Charleville, Blackall and all areas of western Queensland particularly where sheep producing is the major enterprise.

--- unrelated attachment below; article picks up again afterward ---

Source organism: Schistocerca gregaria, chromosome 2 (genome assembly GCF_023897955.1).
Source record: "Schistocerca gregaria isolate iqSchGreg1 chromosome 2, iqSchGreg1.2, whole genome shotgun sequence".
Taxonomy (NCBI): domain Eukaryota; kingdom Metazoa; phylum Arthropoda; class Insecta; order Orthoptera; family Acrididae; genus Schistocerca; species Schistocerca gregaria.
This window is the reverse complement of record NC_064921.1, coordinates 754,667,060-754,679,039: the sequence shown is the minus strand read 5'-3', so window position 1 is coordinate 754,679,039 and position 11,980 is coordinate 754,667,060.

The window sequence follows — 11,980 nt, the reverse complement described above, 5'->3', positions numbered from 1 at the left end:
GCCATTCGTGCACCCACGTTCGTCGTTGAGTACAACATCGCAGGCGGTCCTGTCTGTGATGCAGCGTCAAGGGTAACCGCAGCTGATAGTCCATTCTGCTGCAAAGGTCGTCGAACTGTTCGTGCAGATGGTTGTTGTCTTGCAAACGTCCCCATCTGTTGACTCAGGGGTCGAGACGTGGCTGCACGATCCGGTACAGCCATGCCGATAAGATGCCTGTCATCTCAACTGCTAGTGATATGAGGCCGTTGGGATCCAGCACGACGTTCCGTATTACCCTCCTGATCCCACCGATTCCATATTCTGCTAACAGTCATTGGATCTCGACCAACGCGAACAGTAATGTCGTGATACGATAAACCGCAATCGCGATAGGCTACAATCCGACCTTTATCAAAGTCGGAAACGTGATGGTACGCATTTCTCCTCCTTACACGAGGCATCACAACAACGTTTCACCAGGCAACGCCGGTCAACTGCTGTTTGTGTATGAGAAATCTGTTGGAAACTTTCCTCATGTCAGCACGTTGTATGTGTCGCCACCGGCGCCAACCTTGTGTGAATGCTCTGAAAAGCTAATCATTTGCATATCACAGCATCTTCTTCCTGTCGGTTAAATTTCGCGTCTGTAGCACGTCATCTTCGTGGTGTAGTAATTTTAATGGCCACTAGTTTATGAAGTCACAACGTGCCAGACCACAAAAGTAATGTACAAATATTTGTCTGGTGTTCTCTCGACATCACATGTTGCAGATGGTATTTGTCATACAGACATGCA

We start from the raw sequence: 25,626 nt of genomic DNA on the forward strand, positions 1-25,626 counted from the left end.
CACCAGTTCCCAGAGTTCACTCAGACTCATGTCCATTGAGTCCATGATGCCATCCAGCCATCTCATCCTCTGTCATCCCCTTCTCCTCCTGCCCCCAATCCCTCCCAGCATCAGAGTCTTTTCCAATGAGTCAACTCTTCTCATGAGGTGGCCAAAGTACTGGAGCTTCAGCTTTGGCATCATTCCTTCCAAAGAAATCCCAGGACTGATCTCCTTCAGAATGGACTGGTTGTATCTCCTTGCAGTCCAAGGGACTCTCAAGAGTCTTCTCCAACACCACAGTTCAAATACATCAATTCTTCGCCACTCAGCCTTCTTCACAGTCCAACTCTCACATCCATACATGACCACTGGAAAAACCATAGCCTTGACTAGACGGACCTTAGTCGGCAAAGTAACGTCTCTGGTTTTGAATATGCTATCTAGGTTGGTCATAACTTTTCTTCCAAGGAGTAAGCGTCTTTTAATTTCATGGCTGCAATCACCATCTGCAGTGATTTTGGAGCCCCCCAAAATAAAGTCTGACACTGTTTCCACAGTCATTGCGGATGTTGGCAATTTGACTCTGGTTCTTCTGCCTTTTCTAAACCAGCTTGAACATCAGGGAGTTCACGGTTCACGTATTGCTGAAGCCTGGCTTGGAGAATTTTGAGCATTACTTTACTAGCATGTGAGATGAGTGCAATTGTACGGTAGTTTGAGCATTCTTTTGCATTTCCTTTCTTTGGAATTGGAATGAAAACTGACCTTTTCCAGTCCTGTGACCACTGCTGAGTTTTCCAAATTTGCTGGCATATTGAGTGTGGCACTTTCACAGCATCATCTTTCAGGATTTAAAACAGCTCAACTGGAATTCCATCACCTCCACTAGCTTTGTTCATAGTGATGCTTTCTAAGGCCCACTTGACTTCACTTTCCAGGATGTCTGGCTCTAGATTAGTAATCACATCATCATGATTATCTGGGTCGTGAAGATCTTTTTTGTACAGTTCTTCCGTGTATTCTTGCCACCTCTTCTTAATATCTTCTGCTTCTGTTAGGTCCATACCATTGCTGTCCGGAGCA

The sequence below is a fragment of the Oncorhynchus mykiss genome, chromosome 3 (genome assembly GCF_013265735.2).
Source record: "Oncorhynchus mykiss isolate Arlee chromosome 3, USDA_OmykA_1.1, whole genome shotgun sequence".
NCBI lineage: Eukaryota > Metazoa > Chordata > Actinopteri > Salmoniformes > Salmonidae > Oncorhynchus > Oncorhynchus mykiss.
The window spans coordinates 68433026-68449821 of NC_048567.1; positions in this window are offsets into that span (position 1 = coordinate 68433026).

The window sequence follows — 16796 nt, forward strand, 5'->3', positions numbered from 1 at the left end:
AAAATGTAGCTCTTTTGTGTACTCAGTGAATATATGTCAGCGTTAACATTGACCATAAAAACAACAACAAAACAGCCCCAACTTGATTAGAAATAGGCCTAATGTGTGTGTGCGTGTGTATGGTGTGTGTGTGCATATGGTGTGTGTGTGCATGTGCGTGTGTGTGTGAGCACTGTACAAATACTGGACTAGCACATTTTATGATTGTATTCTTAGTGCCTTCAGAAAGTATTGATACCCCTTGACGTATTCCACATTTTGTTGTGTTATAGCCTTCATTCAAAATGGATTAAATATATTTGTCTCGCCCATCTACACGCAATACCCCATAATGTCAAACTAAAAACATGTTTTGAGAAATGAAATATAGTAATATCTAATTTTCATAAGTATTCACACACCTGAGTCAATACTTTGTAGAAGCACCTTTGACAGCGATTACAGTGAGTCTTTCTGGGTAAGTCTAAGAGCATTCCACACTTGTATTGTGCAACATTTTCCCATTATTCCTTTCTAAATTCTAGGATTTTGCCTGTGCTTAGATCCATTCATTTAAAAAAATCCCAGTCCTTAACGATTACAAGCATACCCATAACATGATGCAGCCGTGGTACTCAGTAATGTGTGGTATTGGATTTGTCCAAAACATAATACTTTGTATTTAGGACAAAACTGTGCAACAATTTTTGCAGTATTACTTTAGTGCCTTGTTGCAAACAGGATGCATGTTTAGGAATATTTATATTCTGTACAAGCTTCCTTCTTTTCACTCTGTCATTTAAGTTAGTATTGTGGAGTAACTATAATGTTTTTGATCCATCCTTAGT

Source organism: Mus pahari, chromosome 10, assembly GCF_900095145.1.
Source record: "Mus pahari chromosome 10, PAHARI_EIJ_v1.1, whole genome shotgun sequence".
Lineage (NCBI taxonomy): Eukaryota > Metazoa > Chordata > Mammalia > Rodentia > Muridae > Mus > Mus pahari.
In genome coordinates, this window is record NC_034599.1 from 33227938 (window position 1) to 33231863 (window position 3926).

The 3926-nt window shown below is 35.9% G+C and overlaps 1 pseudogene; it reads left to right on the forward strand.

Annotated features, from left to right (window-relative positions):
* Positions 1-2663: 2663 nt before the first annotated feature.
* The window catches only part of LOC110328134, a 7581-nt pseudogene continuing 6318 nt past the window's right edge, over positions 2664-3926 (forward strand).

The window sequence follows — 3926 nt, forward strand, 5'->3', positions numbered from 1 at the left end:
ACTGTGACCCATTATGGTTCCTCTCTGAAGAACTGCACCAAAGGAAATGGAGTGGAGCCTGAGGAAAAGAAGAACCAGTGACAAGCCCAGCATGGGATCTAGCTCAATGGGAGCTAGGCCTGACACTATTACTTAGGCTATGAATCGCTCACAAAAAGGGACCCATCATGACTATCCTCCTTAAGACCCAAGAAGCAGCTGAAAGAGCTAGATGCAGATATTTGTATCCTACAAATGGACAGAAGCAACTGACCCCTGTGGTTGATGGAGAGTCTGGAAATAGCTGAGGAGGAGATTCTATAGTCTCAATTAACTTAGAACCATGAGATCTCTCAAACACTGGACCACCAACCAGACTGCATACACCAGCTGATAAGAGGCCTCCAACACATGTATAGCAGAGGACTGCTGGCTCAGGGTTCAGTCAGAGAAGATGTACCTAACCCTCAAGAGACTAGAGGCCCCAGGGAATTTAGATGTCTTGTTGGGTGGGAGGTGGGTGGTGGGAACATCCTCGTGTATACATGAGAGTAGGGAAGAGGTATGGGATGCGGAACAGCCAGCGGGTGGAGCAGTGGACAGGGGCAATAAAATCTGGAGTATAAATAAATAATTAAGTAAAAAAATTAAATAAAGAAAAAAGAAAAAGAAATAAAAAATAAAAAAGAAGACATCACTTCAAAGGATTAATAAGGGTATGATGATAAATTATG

Nevertheless the fact remains that those towns can be regarded as stagnant. In many cases they are dying. I believe that after 22 years in power it is clearly an indictment of the Government that it is only implementing a reconstruction scheme now. It is well recognised throughout the developing nations that a fundamental objective of a viable economy in terms of agriculture should be an underwriting by a progressive reconstruction scheme or an adjustment scheme, as it is called in most countries. I believe that this scheme will become the forerunner of that adjustment scheme. It is needed. My principal criticism is that the scheme should have been implemented at least 3 years ago. The Government has at its disposal highly competent authorities such as the Bureau of Agricultural Economics to keep it continuously posted of changes taking place in the various areas of primary industry. I do not say that because I worked in the Bureau for years. I think that perhaps the BAE is the most highly competent agricultural economic adviser any country could have - not just Australia. A lot of people think that this is a statistical type of division. But this is far from the situation. It is not. It has played a major role in the development of agriculture in the post war years and up to the present time. The BAE has at its fingertips more agricultural data and records than all of the universities put together. Certainly in Australia it has more information about the economics of agricultural industries than any other Australian authority. I think that it should be used more to advise the Government when cracks suddenly occur in the foundations of an industry because it is carrying out continuous surveys into all the major industries all the time. I believe that no better authority exists in Australia to advise the Government immediately a problem occurs.